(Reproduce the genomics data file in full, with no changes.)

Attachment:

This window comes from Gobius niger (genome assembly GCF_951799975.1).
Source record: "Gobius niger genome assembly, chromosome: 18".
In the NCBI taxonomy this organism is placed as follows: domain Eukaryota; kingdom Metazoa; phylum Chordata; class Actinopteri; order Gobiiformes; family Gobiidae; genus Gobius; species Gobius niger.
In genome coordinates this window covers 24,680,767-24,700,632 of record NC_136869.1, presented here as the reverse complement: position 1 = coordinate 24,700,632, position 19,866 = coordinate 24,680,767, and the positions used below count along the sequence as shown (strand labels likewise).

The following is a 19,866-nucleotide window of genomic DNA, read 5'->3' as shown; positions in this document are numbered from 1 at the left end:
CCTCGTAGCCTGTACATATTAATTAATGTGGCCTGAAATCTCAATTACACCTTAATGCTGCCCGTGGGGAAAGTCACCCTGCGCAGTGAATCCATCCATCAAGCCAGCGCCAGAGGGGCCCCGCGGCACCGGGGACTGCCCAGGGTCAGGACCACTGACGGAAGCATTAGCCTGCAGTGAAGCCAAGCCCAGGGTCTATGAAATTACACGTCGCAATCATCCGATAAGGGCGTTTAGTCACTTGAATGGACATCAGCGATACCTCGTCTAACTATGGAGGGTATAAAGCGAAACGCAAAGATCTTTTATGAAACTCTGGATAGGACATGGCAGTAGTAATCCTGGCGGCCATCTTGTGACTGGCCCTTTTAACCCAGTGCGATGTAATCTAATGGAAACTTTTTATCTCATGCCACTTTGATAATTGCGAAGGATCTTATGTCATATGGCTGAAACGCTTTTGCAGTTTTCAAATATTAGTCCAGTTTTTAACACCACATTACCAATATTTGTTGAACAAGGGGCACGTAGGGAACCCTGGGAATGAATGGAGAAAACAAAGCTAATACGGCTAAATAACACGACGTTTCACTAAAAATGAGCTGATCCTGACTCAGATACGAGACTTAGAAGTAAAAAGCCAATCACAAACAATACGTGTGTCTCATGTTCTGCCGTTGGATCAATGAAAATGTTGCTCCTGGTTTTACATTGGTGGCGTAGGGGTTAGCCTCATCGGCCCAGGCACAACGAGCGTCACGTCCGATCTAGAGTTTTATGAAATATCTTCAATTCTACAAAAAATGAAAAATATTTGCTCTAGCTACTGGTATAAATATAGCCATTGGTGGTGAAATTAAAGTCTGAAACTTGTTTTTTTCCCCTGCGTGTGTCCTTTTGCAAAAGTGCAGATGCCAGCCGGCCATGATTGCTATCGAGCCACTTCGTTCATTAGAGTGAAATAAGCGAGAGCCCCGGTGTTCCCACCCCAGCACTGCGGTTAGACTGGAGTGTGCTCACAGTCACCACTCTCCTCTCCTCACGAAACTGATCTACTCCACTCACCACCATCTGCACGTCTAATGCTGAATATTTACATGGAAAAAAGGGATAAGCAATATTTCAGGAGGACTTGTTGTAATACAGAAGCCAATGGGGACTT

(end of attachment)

This window comes from Gobius niger (genome assembly GCF_951799975.1).
Source record: "Gobius niger genome assembly, chromosome: 18".
In the NCBI taxonomy this organism is placed as follows: domain Eukaryota; kingdom Metazoa; phylum Chordata; class Actinopteri; order Gobiiformes; family Gobiidae; genus Gobius; species Gobius niger.
In genome coordinates this window covers 24,680,767-24,700,632 of record NC_136869.1, presented here as the reverse complement: position 1 = coordinate 24,700,632, position 19,866 = coordinate 24,680,767, and the positions used below count along the sequence as shown (strand labels likewise).

The following is a 19,866-nucleotide window of genomic DNA, read 5'->3' as shown; positions in this document are numbered from 1 at the left end:
CCTCGTAGCCTGTACATATTAATTAATGTGGCCTGAAATCTCAATTACACCTTAATGCTGCCCGTGGGGAAAGTCACCCTGCGCAGTGAATCCATCCATCAAGCCAGCGCCAGAGGGGCCCCGCGGCACCGGGGACTGCCCAGGGTCAGGACCACTGACGGAAGCATTAGCCTGCAGTGAAGCCAAGCCCAGGGTCTATGAAATTACACGTCGCAATCATCCGATAAGGGCGTTTAGTCACTTGAATGGACATCAGCGATACCTCGTCTAACTATGGAGGGTATAAAGCGAAACGCAAAGATCTTTTATGAAACTCTGGATAGGACATGGCAGTAGTAATCCTGGCGGCCATCTTGTGACTGGCCCTTTTAACCCAGTGCGATGTAATCTAATGGAAACTTTTTATCTCATGCCACTTTGATAATTGCGAAGGATCTTATGTCATATGGCTGAAACGCTTTTGCAGTTTTCAAATATTAGTCCAGTTTTTAACACCACATTACCAATATTTGTTGAACAAGGGGCACGTAGGGAACCCTGGGAATGAATGGAGAAAACAAAGCTAATACGGCTAAATAACACGACGTTTCACTAAAAATGAGCTGATCCTGACTCAGATACGAGACTTAGAAGTAAAAAGCCAATCACAAACAATACGTGTGTCTCATGTTCTGCCGTTGGATCAATGAAAATGTTGCTCCTGGTTTTACATTGGTGGCGTAGGGGTTAGCCTCATCGGCCCAGGCACAACGAGCGTCACGTCCGATCTAGAGTTTTATGAAATATCTTCAATTCTACAAAAAATGAAAAATATTTGCTCTAGCTACTGGTATAAATATAGCCATTGGTGGTGAAATTAAAGTCTGAAACTTGTTTTTTTCCCCTGCGTGTGTCCTTTTGCAAAAGTGCAGATGCCAGCCGGCCATGATTGCTATCGAGCCACTTCGTTCATTAGAGTGAAATAAGCGAGAGCCCCGGTGTTCCCACCCCAGCACTGCGGTTAGACTGGAGTGTGCTCACAGTCACCACTCTCCTCTCCTCACGAAACTGATCTACTCCACTCACCACCATCTGCACGTCTAATGCTGAATATTTACATGGAAAAAAGGGATAAGCAATATTTCAGGAGGACTTGTTGTAATACAGAAGCCAATGGGGACTT